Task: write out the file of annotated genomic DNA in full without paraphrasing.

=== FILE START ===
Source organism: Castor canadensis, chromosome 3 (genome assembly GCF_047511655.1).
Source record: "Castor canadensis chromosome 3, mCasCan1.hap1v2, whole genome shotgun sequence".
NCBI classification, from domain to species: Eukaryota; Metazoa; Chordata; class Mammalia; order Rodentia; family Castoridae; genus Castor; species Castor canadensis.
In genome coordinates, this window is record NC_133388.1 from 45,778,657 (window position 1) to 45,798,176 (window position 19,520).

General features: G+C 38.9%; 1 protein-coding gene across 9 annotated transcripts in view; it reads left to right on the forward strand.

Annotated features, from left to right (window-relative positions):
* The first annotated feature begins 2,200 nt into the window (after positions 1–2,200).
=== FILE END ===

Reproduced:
Source organism: Castor canadensis, chromosome 3 (genome assembly GCF_047511655.1).
Source record: "Castor canadensis chromosome 3, mCasCan1.hap1v2, whole genome shotgun sequence".
NCBI classification, from domain to species: Eukaryota; Metazoa; Chordata; class Mammalia; order Rodentia; family Castoridae; genus Castor; species Castor canadensis.
In genome coordinates, this window is record NC_133388.1 from 45,778,657 (window position 1) to 45,798,176 (window position 19,520).

General features: G+C 38.9%; 1 protein-coding gene across 9 annotated transcripts in view; it reads left to right on the forward strand.

Annotated features, from left to right (window-relative positions):
* The first annotated feature begins 2,200 nt into the window (after positions 1–2,200).